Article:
Scalextric tops list of old toys we refuse to bin

car raceThere are an awful lot of Scalextric tracks, Rubiks cubes and comics hiding in British homes, according to a recent into our hoarding tendencies.

A survey of 1,000 people found that old toys were the things we find it hardest to trow away thanks to our emotional connection with them.

While people also find it hard to throw away clothes that no longer fit family photos and love letters, it's toys which take up the most space.

The most commonly hoarded toys are said to be Scalextric tracks, Rubiks cubes, Star Wars collectables, Micro Machines, Barbie and Pokemon cards.

So what have you got hidden away in your house? Let us know in the comments.
A spokesperson for Access Self Storage, which commissioned the study, said: "Nostalgia storing is a growing phenomenon.  It started with hobbyists and enthusiasts, many of whom create entire museums within their storage unit celebrating the things they love.  

"Now modern households are catching on and using storage as a time capsule for the things they cherish or don’t want to forget, that they can’t keep comfortably at home."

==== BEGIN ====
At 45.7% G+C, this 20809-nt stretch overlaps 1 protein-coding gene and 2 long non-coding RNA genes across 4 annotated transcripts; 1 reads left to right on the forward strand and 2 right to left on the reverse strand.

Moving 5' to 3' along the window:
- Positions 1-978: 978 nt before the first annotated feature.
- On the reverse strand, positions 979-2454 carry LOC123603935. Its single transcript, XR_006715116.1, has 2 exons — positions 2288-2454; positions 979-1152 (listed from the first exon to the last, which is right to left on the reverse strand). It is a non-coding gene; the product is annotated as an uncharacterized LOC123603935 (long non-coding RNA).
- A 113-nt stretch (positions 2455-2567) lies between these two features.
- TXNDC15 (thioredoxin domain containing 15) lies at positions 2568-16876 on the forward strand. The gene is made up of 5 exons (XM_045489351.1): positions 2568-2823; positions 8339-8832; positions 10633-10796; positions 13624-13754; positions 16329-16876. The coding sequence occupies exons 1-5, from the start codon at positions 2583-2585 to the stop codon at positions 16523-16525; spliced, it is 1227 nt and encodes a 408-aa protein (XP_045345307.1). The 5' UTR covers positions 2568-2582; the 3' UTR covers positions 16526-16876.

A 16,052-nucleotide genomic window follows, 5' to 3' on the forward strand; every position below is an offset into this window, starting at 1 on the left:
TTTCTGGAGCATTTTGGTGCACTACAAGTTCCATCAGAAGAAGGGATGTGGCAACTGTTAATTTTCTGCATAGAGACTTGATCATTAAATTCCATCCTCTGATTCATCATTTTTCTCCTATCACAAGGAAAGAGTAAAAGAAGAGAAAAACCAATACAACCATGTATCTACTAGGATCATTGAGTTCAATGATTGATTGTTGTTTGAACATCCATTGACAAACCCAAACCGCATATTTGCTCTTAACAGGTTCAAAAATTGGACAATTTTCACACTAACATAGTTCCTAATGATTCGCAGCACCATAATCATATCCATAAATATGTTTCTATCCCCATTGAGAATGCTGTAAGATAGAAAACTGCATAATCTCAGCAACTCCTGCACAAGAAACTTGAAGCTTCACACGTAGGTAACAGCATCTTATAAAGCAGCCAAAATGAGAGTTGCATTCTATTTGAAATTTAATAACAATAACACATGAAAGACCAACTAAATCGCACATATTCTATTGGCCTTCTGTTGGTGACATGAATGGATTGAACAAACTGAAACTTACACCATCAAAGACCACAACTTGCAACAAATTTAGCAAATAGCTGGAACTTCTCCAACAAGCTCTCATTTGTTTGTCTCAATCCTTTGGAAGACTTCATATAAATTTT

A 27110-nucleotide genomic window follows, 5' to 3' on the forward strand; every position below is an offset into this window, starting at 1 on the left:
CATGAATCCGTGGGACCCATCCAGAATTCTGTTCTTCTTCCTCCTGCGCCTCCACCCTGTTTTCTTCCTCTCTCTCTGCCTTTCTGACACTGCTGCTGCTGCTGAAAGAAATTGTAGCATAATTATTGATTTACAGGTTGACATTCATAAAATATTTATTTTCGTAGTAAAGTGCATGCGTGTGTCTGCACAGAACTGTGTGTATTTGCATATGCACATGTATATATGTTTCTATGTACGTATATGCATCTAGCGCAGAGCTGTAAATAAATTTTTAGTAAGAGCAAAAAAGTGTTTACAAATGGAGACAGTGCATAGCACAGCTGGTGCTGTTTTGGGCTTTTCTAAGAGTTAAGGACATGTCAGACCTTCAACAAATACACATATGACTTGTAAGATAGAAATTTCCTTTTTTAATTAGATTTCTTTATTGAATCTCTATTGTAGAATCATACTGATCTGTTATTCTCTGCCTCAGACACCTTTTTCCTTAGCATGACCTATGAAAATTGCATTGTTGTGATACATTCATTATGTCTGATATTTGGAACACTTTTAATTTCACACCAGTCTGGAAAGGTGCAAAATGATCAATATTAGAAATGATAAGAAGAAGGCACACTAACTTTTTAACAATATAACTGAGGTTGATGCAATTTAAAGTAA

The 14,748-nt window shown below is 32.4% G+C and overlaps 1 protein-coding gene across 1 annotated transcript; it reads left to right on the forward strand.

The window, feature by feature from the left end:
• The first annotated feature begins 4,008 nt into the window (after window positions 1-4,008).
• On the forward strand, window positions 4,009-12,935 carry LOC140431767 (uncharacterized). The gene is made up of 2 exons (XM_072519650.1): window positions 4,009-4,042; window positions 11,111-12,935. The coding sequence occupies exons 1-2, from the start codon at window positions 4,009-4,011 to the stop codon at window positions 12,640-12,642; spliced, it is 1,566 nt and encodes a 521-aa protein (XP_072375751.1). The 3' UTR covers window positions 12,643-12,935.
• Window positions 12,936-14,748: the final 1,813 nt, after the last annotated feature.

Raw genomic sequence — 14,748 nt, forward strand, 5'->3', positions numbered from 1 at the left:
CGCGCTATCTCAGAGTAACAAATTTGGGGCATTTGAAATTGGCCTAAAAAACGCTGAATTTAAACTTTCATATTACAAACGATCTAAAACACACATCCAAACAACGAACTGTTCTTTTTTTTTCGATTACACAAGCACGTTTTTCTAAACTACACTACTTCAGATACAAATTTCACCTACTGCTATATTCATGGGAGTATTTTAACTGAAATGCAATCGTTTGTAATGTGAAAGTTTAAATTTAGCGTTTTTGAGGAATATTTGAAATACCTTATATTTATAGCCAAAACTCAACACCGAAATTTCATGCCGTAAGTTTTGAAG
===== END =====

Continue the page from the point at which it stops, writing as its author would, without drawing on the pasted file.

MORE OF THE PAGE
According to research by Dr Tomas Chamorro-Premuzic Phd of Goldsmiths University of London: “We now know that from a young age that we want to start to keep items that will act as ‘memory triggers’ later in life and so build a physical representation of a lifetime’s experiences through personal memorabilia.

"Items we attach with emotional meaning often have a sentimental value that increases with the passing of time.

"A box of matches taken from a restaurant on a first date, a child’s first tooth, a broken watch from a loved grandparent and a fading photograph of happy times are all likely to be items found in storage that are clinging on to ever decreasing but increasingly valuable storage space in the home."

Access Self Storage      
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